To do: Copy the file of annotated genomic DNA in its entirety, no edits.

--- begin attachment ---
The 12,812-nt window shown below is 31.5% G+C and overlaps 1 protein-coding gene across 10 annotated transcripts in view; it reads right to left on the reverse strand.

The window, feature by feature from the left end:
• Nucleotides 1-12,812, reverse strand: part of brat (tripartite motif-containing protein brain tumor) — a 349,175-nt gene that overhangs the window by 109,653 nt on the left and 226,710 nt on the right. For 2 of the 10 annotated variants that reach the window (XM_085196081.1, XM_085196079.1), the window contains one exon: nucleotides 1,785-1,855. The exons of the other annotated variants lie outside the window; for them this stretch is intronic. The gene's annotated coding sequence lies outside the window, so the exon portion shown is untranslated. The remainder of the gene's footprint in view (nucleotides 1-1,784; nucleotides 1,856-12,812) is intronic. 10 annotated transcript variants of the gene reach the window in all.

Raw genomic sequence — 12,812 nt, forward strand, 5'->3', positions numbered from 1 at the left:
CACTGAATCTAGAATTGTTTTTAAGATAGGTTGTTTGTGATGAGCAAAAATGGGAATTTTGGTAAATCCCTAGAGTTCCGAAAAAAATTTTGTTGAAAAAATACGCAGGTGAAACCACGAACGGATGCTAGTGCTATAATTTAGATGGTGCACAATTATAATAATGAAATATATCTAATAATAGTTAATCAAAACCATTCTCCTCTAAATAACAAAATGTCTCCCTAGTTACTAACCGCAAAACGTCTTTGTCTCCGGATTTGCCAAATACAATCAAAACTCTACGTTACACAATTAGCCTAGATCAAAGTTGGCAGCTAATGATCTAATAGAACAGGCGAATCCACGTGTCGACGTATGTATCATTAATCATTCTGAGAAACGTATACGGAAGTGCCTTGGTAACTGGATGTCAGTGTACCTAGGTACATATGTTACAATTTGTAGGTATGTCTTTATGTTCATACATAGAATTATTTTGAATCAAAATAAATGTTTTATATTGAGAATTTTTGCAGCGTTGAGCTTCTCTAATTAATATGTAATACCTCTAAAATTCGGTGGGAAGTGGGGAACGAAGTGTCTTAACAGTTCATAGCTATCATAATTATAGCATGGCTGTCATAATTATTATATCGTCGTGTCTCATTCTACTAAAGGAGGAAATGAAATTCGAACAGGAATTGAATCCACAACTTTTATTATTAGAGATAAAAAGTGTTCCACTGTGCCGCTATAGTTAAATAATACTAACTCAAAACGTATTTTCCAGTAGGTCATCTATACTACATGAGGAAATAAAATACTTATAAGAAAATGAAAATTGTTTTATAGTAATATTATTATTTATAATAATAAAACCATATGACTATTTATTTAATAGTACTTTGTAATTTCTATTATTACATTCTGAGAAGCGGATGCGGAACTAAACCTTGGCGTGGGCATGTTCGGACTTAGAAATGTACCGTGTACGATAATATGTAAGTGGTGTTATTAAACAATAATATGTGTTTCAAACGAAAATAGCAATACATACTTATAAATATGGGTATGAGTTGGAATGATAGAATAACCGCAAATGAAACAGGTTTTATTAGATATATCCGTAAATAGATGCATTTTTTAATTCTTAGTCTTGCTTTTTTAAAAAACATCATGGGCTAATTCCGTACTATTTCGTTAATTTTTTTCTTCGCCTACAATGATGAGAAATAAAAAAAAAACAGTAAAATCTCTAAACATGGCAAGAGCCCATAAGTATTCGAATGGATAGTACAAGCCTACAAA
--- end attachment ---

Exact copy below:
The 12,812-nt window shown below is 31.5% G+C and overlaps 1 protein-coding gene across 10 annotated transcripts in view; it reads right to left on the reverse strand.

The window, feature by feature from the left end:
• Nucleotides 1-12,812, reverse strand: part of brat (tripartite motif-containing protein brain tumor) — a 349,175-nt gene that overhangs the window by 109,653 nt on the left and 226,710 nt on the right. For 2 of the 10 annotated variants that reach the window (XM_085196081.1, XM_085196079.1), the window contains one exon: nucleotides 1,785-1,855. The exons of the other annotated variants lie outside the window; for them this stretch is intronic. The gene's annotated coding sequence lies outside the window, so the exon portion shown is untranslated. The remainder of the gene's footprint in view (nucleotides 1-1,784; nucleotides 1,856-12,812) is intronic. 10 annotated transcript variants of the gene reach the window in all.

Raw genomic sequence — 12,812 nt, forward strand, 5'->3', positions numbered from 1 at the left:
CACTGAATCTAGAATTGTTTTTAAGATAGGTTGTTTGTGATGAGCAAAAATGGGAATTTTGGTAAATCCCTAGAGTTCCGAAAAAAATTTTGTTGAAAAAATACGCAGGTGAAACCACGAACGGATGCTAGTGCTATAATTTAGATGGTGCACAATTATAATAATGAAATATATCTAATAATAGTTAATCAAAACCATTCTCCTCTAAATAACAAAATGTCTCCCTAGTTACTAACCGCAAAACGTCTTTGTCTCCGGATTTGCCAAATACAATCAAAACTCTACGTTACACAATTAGCCTAGATCAAAGTTGGCAGCTAATGATCTAATAGAACAGGCGAATCCACGTGTCGACGTATGTATCATTAATCATTCTGAGAAACGTATACGGAAGTGCCTTGGTAACTGGATGTCAGTGTACCTAGGTACATATGTTACAATTTGTAGGTATGTCTTTATGTTCATACATAGAATTATTTTGAATCAAAATAAATGTTTTATATTGAGAATTTTTGCAGCGTTGAGCTTCTCTAATTAATATGTAATACCTCTAAAATTCGGTGGGAAGTGGGGAACGAAGTGTCTTAACAGTTCATAGCTATCATAATTATAGCATGGCTGTCATAATTATTATATCGTCGTGTCTCATTCTACTAAAGGAGGAAATGAAATTCGAACAGGAATTGAATCCACAACTTTTATTATTAGAGATAAAAAGTGTTCCACTGTGCCGCTATAGTTAAATAATACTAACTCAAAACGTATTTTCCAGTAGGTCATCTATACTACATGAGGAAATAAAATACTTATAAGAAAATGAAAATTGTTTTATAGTAATATTATTATTTATAATAATAAAACCATATGACTATTTATTTAATAGTACTTTGTAATTTCTATTATTACATTCTGAGAAGCGGATGCGGAACTAAACCTTGGCGTGGGCATGTTCGGACTTAGAAATGTACCGTGTACGATAATATGTAAGTGGTGTTATTAAACAATAATATGTGTTTCAAACGAAAATAGCAATACATACTTATAAATATGGGTATGAGTTGGAATGATAGAATAACCGCAAATGAAACAGGTTTTATTAGATATATCCGTAAATAGATGCATTTTTTAATTCTTAGTCTTGCTTTTTTAAAAAACATCATGGGCTAATTCCGTACTATTTCGTTAATTTTTTTCTTCGCCTACAATGATGAGAAATAAAAAAAAAACAGTAAAATCTCTAAACATGGCAAGAGCCCATAAGTATTCGAATGGATAGTACAAGCCTACAAA